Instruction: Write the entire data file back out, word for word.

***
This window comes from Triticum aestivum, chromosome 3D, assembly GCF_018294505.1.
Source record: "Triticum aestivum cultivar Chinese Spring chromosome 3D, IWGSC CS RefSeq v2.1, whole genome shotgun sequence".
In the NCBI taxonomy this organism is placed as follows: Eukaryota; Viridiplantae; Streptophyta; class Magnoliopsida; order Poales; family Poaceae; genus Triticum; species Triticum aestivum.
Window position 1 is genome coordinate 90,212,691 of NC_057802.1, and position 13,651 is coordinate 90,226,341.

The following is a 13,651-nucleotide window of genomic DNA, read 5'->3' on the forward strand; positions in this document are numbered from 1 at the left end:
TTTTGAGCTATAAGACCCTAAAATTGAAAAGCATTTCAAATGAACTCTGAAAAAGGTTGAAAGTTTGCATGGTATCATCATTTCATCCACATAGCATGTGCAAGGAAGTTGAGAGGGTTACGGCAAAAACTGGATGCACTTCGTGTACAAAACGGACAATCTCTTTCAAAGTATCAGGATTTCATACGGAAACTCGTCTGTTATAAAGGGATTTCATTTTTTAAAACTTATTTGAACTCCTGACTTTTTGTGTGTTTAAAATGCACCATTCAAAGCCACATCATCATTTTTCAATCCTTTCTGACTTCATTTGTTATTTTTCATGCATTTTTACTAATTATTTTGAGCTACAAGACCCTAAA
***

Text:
This window comes from Triticum aestivum, chromosome 3D, assembly GCF_018294505.1.
Source record: "Triticum aestivum cultivar Chinese Spring chromosome 3D, IWGSC CS RefSeq v2.1, whole genome shotgun sequence".
In the NCBI taxonomy this organism is placed as follows: Eukaryota; Viridiplantae; Streptophyta; class Magnoliopsida; order Poales; family Poaceae; genus Triticum; species Triticum aestivum.
Window position 1 is genome coordinate 90,212,691 of NC_057802.1, and position 13,651 is coordinate 90,226,341.

The following is a 13,651-nucleotide window of genomic DNA, read 5'->3' on the forward strand; positions in this document are numbered from 1 at the left end:
TTTTGAGCTATAAGACCCTAAAATTGAAAAGCATTTCAAATGAACTCTGAAAAAGGTTGAAAGTTTGCATGGTATCATCATTTCATCCACATAGCATGTGCAAGGAAGTTGAGAGGGTTACGGCAAAAACTGGATGCACTTCGTGTACAAAACGGACAATCTCTTTCAAAGTATCAGGATTTCATACGGAAACTCGTCTGTTATAAAGGGATTTCATTTTTTAAAACTTATTTGAACTCCTGACTTTTTGTGTGTTTAAAATGCACCATTCAAAGCCACATCATCATTTTTCAATCCTTTCTGACTTCATTTGTTATTTTTCATGCATTTTTACTAATTATTTTGAGCTACAAGACCCTAAA